CMV is a herpesvirus, has double-stranded DNA, and renders infected cells 2–4 times the size of surrounding cells. These cytomegalic cells contain an eccentrically placed intranuclear inclusion surrounded by a clear halo, with an “owl’s-eye” appearance.
CMV disease is found worldwide. In many regions, the vast majority of adults are seropositive, as are ~50% of adults in the United States and Canada. Perinatal and early childhood infections are common; ~1% of U.S. newborns are infected.
The virus can be spread in breast milk, saliva, feces, and urine.
Transmission requires repeated or prolonged contact as opposed to casual contact. Sexual transmission is common among adolescents and adults, and CMV has been identified in semen and cervical secretions.
Latent CMV infection persists throughout life unless reactivation is triggered by depressed cell-mediated immunity (e.g., in transplant recipients or HIV-infected pts).
Primary CMV infection is associated with a vigorous T lymphocyte response; activated CD8+ T cells predominate among atypical lymphocytes.
Latent infection occurs in multiple cell types and various organs. Chronic antigen stimulation in the presence of immunosuppression (e.g., in the transplantation setting) and certain immunosuppressive agents (e.g., antithymocyte globulin) promote CMV reactivation.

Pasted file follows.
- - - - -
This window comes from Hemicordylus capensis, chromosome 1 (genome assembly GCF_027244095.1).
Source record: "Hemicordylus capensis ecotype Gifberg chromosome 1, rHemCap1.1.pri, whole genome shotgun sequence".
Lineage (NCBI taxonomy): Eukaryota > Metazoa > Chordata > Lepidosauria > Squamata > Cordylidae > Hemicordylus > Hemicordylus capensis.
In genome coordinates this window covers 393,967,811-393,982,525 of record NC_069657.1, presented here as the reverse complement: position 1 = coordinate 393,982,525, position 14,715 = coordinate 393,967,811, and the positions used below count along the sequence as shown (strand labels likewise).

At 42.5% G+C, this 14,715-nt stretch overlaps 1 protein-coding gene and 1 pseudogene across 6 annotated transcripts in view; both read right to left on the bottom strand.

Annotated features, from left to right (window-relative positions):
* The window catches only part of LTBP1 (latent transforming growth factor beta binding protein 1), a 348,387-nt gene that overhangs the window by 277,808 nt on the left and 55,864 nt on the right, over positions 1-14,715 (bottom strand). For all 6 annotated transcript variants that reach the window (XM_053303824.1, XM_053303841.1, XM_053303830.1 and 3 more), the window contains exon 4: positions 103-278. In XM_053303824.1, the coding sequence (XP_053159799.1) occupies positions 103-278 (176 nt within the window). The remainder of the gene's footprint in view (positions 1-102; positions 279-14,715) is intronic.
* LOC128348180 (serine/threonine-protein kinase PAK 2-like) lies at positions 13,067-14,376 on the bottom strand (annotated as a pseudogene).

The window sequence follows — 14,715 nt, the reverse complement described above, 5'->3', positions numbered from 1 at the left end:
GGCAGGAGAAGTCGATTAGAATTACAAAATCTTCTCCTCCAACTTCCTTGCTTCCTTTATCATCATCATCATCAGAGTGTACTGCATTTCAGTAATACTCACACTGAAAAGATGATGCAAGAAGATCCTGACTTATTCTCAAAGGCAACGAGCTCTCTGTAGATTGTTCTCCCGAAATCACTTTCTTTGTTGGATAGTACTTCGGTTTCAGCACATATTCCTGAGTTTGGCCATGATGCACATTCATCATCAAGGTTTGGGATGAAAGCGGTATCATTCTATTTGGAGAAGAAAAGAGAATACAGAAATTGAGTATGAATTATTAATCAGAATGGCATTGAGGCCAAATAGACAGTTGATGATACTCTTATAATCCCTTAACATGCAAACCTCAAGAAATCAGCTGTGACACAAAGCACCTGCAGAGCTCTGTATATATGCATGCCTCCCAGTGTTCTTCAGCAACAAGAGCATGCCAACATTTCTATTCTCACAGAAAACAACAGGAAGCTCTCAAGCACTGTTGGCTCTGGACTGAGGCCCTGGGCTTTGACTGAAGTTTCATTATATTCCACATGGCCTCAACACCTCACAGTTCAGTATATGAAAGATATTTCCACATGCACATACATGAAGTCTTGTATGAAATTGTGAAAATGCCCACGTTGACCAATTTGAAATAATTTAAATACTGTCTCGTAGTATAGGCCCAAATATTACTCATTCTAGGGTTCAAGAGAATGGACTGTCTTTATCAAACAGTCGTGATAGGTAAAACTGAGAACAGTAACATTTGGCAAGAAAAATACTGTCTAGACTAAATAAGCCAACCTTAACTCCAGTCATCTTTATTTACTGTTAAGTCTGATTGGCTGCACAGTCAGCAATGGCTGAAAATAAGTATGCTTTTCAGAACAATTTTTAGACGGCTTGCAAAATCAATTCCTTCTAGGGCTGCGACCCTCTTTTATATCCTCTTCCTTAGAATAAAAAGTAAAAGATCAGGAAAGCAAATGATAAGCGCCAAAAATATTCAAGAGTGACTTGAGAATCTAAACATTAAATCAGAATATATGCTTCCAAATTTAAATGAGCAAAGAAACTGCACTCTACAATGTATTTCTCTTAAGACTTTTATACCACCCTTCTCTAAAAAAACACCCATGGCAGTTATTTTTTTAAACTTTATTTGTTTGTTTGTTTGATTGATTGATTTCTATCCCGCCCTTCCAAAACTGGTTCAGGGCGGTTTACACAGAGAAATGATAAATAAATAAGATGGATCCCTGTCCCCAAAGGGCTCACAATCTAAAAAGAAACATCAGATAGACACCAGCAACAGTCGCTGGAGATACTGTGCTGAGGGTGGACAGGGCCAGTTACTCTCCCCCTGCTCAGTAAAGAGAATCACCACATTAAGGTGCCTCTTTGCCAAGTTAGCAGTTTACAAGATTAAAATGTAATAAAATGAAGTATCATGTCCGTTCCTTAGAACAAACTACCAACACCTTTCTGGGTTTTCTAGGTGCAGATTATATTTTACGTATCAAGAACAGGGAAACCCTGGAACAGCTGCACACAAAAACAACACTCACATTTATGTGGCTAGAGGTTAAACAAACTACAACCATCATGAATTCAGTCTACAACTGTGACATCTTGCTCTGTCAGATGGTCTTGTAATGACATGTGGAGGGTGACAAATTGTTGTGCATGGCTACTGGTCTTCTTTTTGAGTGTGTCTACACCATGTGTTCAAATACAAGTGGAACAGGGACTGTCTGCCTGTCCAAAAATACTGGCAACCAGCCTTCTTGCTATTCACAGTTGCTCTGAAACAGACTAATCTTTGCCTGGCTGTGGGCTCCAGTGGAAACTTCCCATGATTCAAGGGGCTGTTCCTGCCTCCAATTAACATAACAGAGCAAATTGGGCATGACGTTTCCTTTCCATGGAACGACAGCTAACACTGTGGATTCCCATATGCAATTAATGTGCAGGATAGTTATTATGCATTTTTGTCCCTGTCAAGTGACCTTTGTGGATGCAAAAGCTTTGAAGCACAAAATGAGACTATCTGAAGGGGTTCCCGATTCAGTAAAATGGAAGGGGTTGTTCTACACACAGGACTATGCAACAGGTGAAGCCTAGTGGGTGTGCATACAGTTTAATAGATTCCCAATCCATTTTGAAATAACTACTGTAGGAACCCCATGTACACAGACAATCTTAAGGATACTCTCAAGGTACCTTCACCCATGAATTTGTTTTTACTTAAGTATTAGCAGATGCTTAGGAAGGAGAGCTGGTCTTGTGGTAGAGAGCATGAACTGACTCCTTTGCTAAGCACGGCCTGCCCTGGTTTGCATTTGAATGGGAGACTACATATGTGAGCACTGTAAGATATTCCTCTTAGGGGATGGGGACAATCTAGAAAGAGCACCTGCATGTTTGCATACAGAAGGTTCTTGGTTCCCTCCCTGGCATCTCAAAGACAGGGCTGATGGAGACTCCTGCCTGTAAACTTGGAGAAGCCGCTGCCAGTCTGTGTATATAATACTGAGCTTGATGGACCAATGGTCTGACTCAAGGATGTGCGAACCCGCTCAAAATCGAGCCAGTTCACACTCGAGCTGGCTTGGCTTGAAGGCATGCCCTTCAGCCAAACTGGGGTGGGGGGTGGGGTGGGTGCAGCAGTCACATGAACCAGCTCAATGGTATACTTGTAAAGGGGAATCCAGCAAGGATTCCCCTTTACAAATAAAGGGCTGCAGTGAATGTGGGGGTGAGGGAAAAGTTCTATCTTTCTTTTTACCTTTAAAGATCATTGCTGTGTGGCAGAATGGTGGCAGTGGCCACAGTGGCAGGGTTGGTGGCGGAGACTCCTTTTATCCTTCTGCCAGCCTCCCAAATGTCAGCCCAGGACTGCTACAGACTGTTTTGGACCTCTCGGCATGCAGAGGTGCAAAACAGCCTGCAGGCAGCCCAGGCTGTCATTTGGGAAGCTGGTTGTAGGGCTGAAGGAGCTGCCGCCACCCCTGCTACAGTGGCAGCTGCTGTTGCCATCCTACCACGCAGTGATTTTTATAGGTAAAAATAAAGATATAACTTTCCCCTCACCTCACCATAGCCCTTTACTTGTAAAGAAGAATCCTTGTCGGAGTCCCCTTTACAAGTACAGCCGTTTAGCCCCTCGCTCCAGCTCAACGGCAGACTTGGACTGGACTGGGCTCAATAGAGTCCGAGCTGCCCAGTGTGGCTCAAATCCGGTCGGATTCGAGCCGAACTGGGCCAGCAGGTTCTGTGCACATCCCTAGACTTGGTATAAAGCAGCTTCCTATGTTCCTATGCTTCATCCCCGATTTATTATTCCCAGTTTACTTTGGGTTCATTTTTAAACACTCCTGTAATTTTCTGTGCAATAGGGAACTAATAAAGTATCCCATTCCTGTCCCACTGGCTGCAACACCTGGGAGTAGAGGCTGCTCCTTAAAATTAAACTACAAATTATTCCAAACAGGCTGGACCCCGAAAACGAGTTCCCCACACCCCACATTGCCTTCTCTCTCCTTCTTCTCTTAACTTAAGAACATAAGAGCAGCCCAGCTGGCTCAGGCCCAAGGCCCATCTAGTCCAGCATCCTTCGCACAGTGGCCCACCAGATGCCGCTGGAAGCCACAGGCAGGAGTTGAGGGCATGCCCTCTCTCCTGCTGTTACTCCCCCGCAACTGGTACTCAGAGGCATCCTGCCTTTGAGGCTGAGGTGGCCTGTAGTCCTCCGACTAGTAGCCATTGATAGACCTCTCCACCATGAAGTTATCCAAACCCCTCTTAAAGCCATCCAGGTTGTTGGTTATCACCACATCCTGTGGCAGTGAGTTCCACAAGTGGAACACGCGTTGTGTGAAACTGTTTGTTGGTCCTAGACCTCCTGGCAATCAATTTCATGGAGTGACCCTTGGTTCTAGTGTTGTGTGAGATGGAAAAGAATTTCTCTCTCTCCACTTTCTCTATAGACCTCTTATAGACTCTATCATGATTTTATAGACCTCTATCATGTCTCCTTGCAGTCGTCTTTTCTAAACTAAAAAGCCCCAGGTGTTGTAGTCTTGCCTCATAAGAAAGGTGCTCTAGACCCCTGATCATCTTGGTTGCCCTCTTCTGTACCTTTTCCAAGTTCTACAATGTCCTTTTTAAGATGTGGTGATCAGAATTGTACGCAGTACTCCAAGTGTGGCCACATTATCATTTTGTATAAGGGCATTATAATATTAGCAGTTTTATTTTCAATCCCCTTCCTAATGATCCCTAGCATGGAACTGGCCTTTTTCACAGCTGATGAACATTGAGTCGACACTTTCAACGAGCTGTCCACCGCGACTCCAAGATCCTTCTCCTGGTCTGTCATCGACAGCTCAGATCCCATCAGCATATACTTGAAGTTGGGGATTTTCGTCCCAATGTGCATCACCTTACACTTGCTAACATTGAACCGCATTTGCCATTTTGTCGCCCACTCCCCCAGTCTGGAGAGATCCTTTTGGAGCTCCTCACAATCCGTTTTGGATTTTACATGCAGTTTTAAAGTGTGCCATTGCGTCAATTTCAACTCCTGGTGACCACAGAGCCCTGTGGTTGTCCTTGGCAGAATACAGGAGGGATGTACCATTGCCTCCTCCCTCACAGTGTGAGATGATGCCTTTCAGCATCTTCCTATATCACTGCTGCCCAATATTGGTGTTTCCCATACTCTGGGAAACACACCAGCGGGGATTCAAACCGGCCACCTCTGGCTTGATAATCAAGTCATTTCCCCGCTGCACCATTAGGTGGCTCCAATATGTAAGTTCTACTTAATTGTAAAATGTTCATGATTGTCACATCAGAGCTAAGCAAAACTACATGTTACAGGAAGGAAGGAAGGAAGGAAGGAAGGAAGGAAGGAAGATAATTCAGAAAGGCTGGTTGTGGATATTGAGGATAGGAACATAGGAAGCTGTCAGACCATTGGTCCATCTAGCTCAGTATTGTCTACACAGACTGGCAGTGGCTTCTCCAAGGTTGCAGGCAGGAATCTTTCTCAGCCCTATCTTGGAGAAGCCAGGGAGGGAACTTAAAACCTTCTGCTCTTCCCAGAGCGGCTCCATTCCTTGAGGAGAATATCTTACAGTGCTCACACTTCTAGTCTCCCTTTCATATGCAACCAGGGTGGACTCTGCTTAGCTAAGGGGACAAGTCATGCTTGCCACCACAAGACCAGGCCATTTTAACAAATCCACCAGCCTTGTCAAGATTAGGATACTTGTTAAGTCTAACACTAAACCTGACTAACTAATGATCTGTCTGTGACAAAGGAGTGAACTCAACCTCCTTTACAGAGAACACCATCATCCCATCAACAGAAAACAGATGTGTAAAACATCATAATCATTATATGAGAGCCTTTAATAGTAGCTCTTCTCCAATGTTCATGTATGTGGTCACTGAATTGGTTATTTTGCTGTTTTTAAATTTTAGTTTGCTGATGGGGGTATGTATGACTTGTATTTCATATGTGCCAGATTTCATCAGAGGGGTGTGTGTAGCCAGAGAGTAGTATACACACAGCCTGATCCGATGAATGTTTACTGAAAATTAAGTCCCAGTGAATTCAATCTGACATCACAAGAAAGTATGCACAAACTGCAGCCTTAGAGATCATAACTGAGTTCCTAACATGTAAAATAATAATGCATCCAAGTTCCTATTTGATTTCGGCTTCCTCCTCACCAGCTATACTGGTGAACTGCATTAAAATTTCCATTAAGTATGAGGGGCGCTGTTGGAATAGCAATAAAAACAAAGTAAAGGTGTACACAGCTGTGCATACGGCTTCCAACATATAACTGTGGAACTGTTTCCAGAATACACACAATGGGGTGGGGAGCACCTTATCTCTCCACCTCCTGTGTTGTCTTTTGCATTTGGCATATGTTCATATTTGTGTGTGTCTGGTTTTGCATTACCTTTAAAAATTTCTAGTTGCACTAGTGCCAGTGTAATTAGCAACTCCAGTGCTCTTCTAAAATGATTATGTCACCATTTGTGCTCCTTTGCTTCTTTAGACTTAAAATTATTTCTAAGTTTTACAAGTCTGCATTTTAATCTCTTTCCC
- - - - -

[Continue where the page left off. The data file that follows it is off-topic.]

CMV disease increases the risk of infection with opportunistic pathogens by depressing T lymphocyte responsiveness.
The most common presentation is CMV mononucleosis in immunocompetent pts, but disease can be more severe in immunocompromised pts (including newborns).
Cytomegalic inclusion disease occurs in ~5% of infected fetuses in the setting of primary maternal CMV infection in pregnancy.
Petechiae, hepatosplenomegaly, and jaundice are present in 60–80% of cases; microcephaly with or without cerebral calcifications, intrauterine growth retardation, prematurity, and chorioretinitis are less common.
Laboratory findings include elevated values in LFTs, thrombocytopenia, conjugated hyperbilirubinemia, hemolysis, and increased CSF protein levels.
The mortality rate is 20–30% among infants with severe disease; survivors have intellectual or hearing difficulties.
Perinatal infection with CMV is acquired by breast-feeding or contact with infected maternal secretions (e.g., in the birth canal). Although most pts are asymptomatic, disease similar to—but less severe than—congenital CMV disease can occur.
Signs and symptoms last 2–6 weeks and include high fevers, profound fatigue and malaise, myalgias, headache, and splenomegaly. In contrast to EBV infection, exudative pharyngitis and cervical lymphadenopathy are rare in CMV infection.
Laboratory findings include relative lymphocytosis with >10% atypical lymphocytes, transaminitis, and immunologic abnormalities (e.g., the presence of cryoglobulins, rheumatoid factor, or cold agglutinins).
The incubation period ranges from 20 to 60 days.
Recovery is generally complete, but postviral asthenia can persist for months.